MV Wilhelm Gustloff

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MV Wilhelm Gustloff was a German military transport ship which was sunk on 30 January 1945 by Soviet submarine S-13 in the Baltic Sea while evacuating German civilians, German officials and military personnel from Gdynia (Gotenhafen) as the Red Army advanced. By one estimate, 9,400 people died, which makes it the largest loss of life in a single ship sinking in history.

Constructed as a cruise ship for the Kraft durch Freude (Strength Through Joy) organisation in 1937, she had been requisitioned by the Kriegsmarine (German navy) in 1939. She served as a hospital ship in 1939 and 1940. She was then assigned as a floating barracks for naval personnel in Gdynia (Gotenhafen) before being put into service to transport evacuees in 1945.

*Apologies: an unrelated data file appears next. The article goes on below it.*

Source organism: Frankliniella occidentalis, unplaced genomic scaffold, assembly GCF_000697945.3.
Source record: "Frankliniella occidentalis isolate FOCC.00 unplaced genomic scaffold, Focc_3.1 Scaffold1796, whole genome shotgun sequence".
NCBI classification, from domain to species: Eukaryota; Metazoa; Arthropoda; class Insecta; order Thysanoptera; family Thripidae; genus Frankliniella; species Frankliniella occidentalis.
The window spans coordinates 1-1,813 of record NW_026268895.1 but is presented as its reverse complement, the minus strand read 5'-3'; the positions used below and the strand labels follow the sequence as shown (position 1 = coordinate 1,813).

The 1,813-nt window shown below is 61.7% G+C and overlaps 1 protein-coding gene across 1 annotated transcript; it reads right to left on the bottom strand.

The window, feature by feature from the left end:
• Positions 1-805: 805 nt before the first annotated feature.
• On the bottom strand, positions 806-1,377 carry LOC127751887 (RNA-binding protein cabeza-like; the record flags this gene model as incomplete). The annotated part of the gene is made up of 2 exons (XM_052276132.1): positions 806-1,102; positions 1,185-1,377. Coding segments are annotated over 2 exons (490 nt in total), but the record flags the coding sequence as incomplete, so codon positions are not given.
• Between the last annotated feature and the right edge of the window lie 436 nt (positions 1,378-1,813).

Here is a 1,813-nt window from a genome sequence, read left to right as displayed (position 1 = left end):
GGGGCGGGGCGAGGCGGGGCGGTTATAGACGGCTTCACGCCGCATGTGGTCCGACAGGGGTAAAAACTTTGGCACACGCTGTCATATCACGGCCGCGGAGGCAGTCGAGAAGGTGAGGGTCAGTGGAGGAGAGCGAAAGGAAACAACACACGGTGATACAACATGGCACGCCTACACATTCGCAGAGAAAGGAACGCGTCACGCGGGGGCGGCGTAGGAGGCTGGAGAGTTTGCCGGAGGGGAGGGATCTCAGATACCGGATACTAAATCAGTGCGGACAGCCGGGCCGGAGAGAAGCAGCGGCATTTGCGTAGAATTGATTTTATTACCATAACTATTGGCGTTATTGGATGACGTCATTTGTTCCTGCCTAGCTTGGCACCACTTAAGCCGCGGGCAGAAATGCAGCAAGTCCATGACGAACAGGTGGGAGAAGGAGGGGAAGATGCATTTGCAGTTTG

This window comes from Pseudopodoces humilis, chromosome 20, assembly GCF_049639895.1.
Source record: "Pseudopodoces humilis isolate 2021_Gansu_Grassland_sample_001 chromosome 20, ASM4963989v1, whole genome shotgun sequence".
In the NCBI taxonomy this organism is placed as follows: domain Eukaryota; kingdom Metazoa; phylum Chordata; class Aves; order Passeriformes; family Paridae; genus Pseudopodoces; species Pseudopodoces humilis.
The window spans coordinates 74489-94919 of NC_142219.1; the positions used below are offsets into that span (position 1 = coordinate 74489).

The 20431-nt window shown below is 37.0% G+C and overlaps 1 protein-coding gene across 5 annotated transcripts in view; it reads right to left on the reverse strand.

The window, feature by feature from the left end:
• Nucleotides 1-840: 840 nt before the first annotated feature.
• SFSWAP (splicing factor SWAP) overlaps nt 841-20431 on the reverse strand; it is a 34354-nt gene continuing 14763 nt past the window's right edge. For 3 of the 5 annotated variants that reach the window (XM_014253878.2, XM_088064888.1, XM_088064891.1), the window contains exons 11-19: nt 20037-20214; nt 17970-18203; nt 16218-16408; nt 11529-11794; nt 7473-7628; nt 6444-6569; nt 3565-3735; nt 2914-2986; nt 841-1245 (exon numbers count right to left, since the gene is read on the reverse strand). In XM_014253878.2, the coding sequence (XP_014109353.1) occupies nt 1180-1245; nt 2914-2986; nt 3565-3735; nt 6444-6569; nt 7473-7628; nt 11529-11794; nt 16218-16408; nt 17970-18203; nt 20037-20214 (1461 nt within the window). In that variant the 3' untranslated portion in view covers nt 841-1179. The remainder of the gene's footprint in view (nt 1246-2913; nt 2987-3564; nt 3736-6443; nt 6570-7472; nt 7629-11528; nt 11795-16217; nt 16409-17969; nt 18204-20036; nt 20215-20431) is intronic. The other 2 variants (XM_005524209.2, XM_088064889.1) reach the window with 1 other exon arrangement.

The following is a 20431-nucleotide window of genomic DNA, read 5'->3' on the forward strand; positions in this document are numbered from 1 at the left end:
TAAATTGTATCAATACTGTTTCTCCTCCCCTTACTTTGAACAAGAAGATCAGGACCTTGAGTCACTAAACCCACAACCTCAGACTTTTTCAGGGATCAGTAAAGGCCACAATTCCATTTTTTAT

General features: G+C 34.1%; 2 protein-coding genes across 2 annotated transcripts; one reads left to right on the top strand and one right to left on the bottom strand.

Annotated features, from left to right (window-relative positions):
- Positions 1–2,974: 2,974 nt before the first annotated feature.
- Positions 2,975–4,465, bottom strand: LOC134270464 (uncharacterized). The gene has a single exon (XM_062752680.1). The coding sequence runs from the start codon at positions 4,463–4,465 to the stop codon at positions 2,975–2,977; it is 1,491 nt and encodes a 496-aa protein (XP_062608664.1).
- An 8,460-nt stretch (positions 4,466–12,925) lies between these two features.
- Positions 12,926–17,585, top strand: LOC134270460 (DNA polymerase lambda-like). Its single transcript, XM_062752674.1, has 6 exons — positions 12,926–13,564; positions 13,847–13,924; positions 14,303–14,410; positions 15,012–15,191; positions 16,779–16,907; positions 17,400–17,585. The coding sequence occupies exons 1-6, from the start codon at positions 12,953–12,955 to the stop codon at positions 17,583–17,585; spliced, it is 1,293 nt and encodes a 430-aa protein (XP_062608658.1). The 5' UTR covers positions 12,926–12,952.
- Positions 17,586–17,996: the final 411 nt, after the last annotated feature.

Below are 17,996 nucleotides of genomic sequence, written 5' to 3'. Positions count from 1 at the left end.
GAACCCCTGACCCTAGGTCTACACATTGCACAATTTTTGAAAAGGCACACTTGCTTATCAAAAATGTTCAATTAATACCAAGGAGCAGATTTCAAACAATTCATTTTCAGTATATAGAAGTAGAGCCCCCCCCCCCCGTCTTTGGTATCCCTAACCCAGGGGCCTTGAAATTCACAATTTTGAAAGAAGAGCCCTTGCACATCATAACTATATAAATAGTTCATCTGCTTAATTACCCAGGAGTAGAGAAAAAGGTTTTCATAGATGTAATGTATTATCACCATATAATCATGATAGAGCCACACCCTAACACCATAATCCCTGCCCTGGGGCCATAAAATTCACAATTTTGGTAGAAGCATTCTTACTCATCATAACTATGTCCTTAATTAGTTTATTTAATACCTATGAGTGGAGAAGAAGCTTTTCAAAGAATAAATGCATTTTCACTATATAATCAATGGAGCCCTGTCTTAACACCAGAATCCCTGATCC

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Wilhelm Gustloff was constructed by the Blohm & Voss shipyards. Measuring 208.5 m (684 ft 1 in) long by 23.59 m (77 ft 5 in) wide with a capacity of 25,484 gross register tons (GRT), she was launched on 5 May 1937.

The ship was originally intended to be named Adolf Hitler but was named after Wilhelm Gustloff, a leader of the National Socialist Party‘s Swiss branch, who had been assassinated by a Jewish medical student in 1936. Hitler decided on the name change after sitting next to Gustloff’s widow during his memorial service.

 

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3 comments

  1. Rudolf · June 6

    Reblogged this on rudolfblog.

    Like

  2. Rudolf · June 6

    Greatest naval Crime of ever.

    Liked by 1 person

    • vikinglifeblog · June 6

      Absolutely horrible. How could the Russians not know, that there was a lot of women and children onboard!

      Like

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